Optionally, the received image data is divided on basis of an alternative layout of structures of data elements, followed by a similar evaluation as describe above.

FIG. 4B shows another example of inter-view correlation coefficients, R2 ij, for another multi-view image for a nine-view display device. Now the subsequent inter-view correlation coefficients are not increasing/decreasing, but correspond to a predetermined pattern. The views are disposed according to what is called a “periodic” distribution. That concept is disclosed in more detail in patent application with filing number EP 04101024.0 filed at Mar., 9, 2004

FIG. 5 schematically shows an embodiment of the view mode analyzing unit 104 according to the invention. The view mode analyzing unit 104 is arranged to analyze received image data to determine whether the received image data corresponds to a single-view or to multiple views. The view mode analyzing unit 104 comprises:

    • a dividing unit 502 for dividing the received image data into a number of structures of data elements;
    • a computing unit 504 for computing a correlation between a first one of the structures of data elements and a second one of the structures of data elements; and
    • an establishing unit 504 for establishing that the received image data corresponds to multiple views or not.

The dividing unit 502, the computing unit 504 and the establishing unit 504 may be implemented using one processor.

The view mode analyzing unit 104 is provided with image data at its input connector 512 and is arranged to provide a first output signal at its first output connector 514 and to provide a second output signal at its second output connector 516. The first output signal represents the actual layout of structures of data elements, i.e. how the different views of a multi-view configuration are disposed. That information is to be provided to an image rendering unit 112. Optionally, the first output signal comprises additional information, e.g. which of the views is the central view and whether the views are “periodic”. The second output signal indicates whether the received image data corresponds to a single-view or multiple views. The second output signal is to be provided to an optical directing unit 110 which is arranged to switch between a single-view mode and a multi-view mode.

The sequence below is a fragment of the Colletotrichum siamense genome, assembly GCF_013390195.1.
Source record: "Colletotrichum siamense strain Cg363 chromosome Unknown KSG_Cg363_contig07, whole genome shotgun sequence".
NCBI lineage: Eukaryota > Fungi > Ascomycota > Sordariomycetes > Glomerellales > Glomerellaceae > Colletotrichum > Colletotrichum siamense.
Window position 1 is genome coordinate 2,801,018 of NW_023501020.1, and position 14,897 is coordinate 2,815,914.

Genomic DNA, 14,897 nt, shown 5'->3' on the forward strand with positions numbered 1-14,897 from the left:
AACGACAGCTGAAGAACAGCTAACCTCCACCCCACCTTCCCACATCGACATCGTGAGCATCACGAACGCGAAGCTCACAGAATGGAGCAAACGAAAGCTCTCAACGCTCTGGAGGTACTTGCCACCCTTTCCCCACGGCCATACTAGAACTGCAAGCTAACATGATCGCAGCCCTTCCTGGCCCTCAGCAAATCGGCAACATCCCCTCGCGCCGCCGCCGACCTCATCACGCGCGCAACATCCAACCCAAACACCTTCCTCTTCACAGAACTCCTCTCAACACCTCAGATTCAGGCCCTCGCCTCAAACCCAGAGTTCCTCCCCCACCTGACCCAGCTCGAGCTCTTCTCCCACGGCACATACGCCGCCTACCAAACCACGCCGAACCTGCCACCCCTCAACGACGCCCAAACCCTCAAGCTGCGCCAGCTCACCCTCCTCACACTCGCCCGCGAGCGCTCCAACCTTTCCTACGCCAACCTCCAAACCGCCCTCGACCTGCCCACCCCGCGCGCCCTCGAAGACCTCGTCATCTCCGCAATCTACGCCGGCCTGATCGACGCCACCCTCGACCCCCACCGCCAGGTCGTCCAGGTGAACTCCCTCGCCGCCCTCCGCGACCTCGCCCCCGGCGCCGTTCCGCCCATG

The dividing unit 502 comprises a first control interface 508 for providing the view mode analyzing unit 104 with a set of layouts of structures of data elements. The dividing unit is arranged to divide the received image data on basis of a selected one of the layouts.

The establishing unit 504 comprises a second control interface 510 for providing the view mode analyzing unit 104 with a predetermined pattern to be applied for analyzing the sequence of inter-view correlation coefficients.

Preferably, the view mode analyzing unit 104 according to the invention comprises temporal filtering means, i.e. a low pass filter. The analyzing is performed on subsequent images. It may happen that subsequent analysis on basis of subsequent images results in two different outcomes. For instance a number of subsequent analysis indicate that the received image data corresponds to multi-view and suddenly one isolated analysis indicates that the just received portion of the image data corresponds to a single view. Typically, the probability that the latest analysis is incorrect is higher than that the just received portion of the image data actually corresponds to the single view. To prevent that the view mode analyzing unit 104 provides instable outcome temporal filtering is preferably applied.

It should be noted that the above-mentioned embodiments illustrate rather than limit the invention and that those skilled in the art will be able to design alternative embodiments without departing from the scope of the appended claims. In the claims, any reference signs placed between parentheses shall not be constructed as limiting the claim. The word ‘comprising’ does not exclude the presence of elements or steps not listed in a claim. The word “a” or “an” preceding an element does not exclude the presence of a plurality of such elements. The invention can be implemented by means of hardware comprising several distinct elements and by means of a suitable programmed computer. In the unit claims enumerating several means, several of these means can be embodied by one and the same item of hardware. The usage of the words first, second and third, etcetera do not indicate any ordering. These words are to be interpreted as names.

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Classifications
U.S. Classification345/102, 348/46, 348/51, 359/462, 359/475, 345/419, 348/59, 345/697, 348/42
International ClassificationG09G3/36
Cooperative ClassificationH04N13/0447, H04N13/0454, H04N13/0413
European ClassificationG06T7/00D, H04N13/04M1, H04N13/04A3B, H04N13/04L1